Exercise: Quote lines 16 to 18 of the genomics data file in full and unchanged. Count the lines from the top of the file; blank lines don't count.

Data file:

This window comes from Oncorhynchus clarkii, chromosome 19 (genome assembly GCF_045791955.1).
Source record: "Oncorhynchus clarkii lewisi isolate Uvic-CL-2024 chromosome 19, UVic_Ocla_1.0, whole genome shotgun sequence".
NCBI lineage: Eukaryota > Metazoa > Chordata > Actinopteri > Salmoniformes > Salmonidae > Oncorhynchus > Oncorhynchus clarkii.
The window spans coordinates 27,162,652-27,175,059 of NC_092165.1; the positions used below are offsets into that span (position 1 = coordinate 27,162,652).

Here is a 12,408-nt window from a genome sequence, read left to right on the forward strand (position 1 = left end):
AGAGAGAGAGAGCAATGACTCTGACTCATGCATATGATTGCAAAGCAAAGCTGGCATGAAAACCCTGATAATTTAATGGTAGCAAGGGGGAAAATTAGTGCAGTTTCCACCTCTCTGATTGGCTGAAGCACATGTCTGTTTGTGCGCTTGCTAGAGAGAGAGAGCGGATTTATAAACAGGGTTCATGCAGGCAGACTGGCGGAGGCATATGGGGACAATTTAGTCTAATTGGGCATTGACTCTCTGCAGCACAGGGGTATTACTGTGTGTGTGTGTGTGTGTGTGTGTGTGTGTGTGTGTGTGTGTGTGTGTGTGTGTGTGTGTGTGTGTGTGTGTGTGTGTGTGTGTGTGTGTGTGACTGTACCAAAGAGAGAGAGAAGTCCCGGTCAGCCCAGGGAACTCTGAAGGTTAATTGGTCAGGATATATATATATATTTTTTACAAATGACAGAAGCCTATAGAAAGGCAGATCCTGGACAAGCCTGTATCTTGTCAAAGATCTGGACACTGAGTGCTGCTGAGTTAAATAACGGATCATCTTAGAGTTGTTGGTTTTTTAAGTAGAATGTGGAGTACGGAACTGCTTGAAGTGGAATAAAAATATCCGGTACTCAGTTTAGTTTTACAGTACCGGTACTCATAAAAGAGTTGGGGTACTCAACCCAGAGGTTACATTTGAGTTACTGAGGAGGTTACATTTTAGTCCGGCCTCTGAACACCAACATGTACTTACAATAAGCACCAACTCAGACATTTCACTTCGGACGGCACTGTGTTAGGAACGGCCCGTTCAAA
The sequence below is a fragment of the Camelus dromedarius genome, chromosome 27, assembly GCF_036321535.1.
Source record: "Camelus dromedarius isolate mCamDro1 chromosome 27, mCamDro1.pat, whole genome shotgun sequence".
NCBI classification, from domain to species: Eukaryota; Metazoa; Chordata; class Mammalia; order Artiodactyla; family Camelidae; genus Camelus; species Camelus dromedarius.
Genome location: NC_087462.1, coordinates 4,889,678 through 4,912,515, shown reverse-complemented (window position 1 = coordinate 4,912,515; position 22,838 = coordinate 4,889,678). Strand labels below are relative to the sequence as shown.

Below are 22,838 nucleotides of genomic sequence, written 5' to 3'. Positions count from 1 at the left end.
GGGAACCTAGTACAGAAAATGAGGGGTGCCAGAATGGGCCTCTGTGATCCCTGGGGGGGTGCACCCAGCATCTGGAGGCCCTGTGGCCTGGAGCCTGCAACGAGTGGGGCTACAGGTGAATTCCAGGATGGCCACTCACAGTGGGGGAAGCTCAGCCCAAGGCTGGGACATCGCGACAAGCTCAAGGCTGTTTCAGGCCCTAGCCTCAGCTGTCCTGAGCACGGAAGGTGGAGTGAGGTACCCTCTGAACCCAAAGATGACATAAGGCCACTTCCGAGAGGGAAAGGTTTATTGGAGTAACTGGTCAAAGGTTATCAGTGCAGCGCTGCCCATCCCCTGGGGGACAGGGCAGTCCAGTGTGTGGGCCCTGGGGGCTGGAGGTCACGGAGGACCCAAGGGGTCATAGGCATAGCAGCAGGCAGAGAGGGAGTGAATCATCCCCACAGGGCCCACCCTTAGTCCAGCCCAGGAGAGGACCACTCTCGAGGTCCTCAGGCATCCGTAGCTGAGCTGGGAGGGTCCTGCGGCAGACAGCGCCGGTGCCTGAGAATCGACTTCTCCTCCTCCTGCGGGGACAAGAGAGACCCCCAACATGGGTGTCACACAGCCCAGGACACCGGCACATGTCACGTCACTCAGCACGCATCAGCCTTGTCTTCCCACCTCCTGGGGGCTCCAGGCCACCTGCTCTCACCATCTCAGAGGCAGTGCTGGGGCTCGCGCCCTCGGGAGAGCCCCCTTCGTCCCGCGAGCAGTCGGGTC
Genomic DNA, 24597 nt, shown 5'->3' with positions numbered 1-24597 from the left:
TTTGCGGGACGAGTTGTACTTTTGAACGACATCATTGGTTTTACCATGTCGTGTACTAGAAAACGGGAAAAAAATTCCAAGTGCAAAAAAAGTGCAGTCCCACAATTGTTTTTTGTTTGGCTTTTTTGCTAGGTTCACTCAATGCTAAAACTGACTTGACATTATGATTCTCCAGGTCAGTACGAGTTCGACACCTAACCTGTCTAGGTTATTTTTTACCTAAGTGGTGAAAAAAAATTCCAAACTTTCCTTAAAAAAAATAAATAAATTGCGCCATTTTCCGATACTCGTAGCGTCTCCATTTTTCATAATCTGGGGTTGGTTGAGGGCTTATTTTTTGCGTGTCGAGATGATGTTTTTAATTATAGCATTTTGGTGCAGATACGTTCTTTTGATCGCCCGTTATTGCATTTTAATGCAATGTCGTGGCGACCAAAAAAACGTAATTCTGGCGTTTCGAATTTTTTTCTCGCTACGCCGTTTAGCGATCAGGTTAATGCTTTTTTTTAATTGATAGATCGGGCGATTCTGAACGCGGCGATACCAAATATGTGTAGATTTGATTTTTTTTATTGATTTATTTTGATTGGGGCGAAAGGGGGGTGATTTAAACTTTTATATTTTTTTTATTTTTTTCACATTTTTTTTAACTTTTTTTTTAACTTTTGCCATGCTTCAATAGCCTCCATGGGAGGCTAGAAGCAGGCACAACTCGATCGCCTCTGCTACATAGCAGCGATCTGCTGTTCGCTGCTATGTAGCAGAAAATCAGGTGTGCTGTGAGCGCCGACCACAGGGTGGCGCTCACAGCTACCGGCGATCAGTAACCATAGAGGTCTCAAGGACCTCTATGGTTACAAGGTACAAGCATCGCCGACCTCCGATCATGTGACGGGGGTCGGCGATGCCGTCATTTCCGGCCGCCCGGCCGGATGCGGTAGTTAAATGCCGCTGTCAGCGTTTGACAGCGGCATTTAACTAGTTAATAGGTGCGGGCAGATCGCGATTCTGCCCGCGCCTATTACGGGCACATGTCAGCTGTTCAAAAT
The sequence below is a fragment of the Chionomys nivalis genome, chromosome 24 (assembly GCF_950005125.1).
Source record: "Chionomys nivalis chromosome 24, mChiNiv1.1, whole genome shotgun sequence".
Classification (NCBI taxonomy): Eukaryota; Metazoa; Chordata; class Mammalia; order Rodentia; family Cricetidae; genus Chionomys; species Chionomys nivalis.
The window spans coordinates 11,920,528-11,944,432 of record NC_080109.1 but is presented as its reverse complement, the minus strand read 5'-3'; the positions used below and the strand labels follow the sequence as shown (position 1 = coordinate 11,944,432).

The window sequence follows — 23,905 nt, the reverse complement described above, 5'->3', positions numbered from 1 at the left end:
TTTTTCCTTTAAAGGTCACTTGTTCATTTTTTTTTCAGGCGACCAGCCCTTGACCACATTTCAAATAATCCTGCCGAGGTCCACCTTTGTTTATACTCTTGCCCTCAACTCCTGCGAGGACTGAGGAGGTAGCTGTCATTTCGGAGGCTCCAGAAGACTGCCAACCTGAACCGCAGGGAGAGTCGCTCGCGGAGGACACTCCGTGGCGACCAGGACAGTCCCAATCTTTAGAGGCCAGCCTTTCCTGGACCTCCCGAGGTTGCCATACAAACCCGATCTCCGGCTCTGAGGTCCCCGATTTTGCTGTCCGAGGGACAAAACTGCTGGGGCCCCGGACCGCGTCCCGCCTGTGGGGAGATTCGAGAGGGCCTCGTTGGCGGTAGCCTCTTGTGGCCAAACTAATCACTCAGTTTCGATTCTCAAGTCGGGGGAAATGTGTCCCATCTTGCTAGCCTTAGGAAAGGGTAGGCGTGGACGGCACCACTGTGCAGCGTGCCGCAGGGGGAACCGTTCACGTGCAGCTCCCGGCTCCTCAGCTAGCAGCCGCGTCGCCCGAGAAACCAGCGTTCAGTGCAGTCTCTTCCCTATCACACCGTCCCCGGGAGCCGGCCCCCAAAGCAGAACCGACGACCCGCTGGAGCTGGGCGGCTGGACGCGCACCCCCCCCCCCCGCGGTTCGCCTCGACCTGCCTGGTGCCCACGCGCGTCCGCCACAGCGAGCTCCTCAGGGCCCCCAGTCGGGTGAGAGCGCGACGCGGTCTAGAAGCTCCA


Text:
Source record: "Chionomys nivalis chromosome 24, mChiNiv1.1, whole genome shotgun sequence".
Classification (NCBI taxonomy): Eukaryota; Metazoa; Chordata; class Mammalia; order Rodentia; family Cricetidae; genus Chionomys; species Chionomys nivalis.
The window spans coordinates 11,920,528-11,944,432 of record NC_080109.1 but is presented as its reverse complement, the minus strand read 5'-3'; the positions used below and the strand labels follow the sequence as shown (position 1 = coordinate 11,944,432).